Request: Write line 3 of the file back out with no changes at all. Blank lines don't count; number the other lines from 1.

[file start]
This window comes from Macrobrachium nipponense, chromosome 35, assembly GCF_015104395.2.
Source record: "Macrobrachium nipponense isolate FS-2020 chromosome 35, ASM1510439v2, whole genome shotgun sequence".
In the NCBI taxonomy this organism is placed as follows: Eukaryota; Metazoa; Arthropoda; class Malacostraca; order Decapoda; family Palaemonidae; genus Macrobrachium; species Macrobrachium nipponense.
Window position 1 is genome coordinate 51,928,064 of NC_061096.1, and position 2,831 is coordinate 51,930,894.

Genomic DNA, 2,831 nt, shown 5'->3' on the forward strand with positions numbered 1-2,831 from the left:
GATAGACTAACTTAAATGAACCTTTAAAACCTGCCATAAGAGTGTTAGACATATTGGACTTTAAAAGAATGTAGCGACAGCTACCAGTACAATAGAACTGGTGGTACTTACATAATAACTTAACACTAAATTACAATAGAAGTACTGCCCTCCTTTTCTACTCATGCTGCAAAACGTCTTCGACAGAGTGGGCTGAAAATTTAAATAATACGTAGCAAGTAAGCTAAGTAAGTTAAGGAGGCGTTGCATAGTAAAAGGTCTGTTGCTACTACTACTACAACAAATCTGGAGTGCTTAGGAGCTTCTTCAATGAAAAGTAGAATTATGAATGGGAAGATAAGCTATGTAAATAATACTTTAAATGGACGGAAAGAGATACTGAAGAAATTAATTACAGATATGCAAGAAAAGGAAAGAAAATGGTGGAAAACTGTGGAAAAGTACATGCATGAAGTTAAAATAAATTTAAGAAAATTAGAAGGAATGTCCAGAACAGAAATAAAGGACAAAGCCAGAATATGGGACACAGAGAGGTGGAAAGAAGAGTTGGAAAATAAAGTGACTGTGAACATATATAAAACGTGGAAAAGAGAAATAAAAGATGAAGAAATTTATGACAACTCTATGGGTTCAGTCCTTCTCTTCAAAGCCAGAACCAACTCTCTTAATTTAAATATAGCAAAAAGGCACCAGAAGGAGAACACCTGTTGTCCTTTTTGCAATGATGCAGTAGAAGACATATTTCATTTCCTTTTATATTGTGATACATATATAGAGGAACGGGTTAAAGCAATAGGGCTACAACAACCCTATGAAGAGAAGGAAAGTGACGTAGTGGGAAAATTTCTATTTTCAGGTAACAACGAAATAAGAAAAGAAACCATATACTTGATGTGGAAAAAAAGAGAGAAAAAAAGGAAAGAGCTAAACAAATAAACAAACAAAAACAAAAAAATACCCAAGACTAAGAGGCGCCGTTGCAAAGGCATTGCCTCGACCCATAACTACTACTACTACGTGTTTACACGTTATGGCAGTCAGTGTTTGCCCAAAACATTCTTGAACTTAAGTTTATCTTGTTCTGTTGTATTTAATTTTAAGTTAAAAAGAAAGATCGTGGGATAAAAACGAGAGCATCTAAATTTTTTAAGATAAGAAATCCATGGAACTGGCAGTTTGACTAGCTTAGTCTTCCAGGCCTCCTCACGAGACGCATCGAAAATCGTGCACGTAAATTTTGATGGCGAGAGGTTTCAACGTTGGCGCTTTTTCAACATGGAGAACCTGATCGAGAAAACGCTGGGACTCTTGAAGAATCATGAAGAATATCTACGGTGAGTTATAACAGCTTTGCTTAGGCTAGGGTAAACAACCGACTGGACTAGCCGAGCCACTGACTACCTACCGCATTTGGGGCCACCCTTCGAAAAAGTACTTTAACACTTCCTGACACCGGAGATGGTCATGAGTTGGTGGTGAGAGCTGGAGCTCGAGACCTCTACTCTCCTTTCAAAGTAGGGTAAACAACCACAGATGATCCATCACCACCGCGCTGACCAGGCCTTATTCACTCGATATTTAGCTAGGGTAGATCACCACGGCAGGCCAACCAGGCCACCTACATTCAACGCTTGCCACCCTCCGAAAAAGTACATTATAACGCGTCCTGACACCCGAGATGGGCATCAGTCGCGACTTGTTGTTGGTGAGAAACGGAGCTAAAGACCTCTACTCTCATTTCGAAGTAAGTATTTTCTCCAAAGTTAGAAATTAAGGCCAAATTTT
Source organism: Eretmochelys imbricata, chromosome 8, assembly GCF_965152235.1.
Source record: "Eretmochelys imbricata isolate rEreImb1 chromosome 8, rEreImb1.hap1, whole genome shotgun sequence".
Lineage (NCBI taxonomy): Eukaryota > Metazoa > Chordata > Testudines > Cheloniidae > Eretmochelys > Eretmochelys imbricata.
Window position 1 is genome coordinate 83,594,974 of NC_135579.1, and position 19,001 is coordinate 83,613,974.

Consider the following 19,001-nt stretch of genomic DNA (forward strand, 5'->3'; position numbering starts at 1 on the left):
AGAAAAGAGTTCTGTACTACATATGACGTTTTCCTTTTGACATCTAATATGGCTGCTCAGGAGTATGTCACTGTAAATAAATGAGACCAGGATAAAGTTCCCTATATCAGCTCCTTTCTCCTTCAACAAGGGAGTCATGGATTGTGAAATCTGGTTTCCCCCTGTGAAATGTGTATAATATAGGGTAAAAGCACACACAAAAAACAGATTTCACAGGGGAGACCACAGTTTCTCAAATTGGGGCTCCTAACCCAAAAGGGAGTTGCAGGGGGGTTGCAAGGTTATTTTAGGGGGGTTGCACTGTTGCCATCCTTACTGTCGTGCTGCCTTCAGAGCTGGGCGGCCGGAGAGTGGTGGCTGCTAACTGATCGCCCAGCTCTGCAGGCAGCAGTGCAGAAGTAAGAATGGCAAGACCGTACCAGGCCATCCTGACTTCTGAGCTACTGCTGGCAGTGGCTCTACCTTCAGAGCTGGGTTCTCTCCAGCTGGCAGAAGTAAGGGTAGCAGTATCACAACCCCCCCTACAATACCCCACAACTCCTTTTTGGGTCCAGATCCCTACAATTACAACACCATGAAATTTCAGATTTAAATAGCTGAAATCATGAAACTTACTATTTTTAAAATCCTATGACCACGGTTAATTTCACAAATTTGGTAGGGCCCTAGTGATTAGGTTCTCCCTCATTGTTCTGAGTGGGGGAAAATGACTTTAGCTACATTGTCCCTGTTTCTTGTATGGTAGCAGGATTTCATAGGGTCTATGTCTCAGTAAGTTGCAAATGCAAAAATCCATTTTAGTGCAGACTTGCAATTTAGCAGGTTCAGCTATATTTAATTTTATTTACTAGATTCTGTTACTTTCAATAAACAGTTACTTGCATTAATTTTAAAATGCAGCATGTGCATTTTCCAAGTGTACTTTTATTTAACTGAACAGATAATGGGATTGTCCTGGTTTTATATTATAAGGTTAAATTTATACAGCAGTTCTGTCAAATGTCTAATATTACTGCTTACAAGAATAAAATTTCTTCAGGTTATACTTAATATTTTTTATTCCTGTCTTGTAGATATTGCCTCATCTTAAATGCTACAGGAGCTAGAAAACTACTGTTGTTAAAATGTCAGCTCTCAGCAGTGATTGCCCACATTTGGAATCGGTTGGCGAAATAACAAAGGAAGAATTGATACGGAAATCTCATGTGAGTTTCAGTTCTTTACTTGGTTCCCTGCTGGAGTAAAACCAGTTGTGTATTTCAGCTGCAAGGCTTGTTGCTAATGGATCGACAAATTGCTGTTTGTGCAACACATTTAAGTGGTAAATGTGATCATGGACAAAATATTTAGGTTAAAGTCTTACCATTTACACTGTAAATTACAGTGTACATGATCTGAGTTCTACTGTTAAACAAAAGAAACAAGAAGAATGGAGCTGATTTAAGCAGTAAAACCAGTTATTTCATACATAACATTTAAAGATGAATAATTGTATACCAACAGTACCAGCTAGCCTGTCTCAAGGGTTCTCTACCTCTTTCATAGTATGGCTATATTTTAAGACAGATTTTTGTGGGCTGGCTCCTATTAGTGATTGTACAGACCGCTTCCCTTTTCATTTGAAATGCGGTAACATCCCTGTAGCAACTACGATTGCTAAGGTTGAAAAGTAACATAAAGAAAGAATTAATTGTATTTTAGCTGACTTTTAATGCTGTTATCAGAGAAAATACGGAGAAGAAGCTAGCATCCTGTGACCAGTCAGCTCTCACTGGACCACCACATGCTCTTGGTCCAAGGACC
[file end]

In the NCBI taxonomy this organism is placed as follows: Eukaryota; Metazoa; Arthropoda; class Malacostraca; order Decapoda; family Palaemonidae; genus Macrobrachium; species Macrobrachium nipponense.